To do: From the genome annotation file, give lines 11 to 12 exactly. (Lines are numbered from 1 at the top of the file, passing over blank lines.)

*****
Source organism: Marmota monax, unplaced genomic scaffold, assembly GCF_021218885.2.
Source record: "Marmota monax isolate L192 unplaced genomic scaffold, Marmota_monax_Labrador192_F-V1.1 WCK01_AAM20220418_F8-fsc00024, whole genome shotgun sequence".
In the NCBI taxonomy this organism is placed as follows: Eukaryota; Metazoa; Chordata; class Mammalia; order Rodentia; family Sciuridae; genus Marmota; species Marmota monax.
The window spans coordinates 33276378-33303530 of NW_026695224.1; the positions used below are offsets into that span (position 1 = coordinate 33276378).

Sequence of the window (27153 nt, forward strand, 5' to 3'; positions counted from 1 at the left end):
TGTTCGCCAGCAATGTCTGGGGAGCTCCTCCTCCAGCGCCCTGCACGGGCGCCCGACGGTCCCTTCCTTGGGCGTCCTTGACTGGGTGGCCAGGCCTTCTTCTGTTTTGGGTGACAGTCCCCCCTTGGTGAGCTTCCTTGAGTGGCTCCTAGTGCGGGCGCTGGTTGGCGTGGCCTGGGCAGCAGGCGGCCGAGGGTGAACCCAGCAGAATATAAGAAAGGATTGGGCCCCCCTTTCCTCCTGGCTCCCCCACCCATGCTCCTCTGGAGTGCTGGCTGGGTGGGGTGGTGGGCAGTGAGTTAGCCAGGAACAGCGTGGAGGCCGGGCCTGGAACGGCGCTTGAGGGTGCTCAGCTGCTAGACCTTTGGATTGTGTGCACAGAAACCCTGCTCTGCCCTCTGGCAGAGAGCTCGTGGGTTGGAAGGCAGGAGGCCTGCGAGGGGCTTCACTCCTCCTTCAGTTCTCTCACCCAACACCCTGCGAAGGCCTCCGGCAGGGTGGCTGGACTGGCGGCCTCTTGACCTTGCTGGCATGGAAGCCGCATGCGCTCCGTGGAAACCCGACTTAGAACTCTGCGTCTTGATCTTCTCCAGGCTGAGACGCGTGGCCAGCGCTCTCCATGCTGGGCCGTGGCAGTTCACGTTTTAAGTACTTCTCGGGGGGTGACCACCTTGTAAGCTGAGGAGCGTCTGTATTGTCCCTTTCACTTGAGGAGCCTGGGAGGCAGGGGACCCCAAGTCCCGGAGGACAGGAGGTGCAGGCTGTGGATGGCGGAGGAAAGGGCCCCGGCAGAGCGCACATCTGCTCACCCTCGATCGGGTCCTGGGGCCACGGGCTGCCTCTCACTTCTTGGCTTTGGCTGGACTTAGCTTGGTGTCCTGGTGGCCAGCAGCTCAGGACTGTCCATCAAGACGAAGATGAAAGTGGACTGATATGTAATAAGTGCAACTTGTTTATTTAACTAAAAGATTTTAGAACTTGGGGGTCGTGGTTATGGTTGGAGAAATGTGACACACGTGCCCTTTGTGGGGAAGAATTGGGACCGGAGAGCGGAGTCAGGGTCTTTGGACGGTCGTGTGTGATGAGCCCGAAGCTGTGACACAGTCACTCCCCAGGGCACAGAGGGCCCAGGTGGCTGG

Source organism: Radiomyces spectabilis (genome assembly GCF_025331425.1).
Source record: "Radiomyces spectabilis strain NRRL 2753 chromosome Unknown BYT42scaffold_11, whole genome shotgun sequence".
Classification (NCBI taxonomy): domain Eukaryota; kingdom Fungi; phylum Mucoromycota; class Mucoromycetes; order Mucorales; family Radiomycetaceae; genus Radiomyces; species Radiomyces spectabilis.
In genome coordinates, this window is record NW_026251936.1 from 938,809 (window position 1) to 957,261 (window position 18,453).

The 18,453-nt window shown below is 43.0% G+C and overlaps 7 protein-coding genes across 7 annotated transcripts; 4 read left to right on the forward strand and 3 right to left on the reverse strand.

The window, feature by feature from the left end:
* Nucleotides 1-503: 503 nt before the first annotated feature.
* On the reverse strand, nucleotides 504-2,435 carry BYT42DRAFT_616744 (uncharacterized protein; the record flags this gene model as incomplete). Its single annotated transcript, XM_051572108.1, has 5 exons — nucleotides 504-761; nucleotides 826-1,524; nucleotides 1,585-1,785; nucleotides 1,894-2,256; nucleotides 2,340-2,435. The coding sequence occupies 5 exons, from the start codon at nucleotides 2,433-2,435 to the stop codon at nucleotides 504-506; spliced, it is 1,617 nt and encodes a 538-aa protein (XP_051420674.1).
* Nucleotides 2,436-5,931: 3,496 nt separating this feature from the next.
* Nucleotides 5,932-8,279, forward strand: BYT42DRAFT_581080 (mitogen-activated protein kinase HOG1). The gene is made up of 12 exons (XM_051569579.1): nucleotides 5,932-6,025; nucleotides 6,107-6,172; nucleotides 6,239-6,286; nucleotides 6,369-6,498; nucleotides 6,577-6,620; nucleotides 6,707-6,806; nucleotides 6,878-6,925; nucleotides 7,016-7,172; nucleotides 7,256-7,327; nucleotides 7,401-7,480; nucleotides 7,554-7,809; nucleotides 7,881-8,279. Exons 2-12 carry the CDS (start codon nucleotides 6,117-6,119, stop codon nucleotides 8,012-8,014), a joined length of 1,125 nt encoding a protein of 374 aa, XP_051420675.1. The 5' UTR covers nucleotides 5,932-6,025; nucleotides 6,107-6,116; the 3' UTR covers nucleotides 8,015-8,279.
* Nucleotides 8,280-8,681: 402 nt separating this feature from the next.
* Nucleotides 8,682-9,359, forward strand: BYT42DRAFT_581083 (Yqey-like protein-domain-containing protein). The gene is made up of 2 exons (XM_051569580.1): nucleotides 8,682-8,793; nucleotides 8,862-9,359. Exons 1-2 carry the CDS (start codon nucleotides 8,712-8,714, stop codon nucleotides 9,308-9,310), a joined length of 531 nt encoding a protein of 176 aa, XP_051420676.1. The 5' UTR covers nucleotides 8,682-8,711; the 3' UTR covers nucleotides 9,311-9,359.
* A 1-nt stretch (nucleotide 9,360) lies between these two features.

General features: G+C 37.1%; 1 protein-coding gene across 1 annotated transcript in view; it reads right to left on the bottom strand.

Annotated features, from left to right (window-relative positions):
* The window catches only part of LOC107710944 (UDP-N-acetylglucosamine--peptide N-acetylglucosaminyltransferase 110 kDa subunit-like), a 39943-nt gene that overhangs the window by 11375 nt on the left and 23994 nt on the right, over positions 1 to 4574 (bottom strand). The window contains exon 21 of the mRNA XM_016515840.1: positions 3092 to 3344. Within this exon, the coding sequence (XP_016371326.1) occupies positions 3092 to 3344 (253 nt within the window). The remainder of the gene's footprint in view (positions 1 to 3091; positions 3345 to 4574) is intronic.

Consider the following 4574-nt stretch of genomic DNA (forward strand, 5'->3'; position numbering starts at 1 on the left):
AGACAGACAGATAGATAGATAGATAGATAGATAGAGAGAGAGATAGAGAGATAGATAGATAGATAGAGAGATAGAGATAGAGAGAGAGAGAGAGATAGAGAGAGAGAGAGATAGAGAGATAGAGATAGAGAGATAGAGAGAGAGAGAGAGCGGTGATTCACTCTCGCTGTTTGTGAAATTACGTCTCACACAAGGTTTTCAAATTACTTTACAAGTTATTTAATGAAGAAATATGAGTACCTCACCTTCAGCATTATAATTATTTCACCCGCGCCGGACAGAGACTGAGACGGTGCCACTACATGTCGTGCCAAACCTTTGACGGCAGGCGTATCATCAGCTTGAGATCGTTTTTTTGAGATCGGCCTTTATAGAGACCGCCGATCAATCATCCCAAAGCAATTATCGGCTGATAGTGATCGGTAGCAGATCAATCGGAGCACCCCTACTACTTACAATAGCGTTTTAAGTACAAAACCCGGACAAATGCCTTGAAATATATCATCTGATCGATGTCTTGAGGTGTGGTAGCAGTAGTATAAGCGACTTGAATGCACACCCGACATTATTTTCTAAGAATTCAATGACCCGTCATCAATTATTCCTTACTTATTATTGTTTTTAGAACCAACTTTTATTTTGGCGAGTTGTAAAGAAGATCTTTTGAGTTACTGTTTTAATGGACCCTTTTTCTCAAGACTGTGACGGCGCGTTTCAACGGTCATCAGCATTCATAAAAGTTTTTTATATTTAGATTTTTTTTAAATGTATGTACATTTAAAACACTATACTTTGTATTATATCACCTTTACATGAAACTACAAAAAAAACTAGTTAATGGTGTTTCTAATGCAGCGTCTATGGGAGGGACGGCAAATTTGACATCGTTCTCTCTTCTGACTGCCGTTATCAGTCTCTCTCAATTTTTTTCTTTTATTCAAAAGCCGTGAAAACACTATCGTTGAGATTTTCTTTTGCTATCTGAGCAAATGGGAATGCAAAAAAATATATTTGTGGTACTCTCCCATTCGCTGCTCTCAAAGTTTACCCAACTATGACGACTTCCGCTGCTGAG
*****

The 18,453-nt window shown below is 43.0% G+C and overlaps 7 protein-coding genes across 7 annotated transcripts; 4 read left to right on the forward strand and 3 right to left on the reverse strand.

The window, feature by feature from the left end: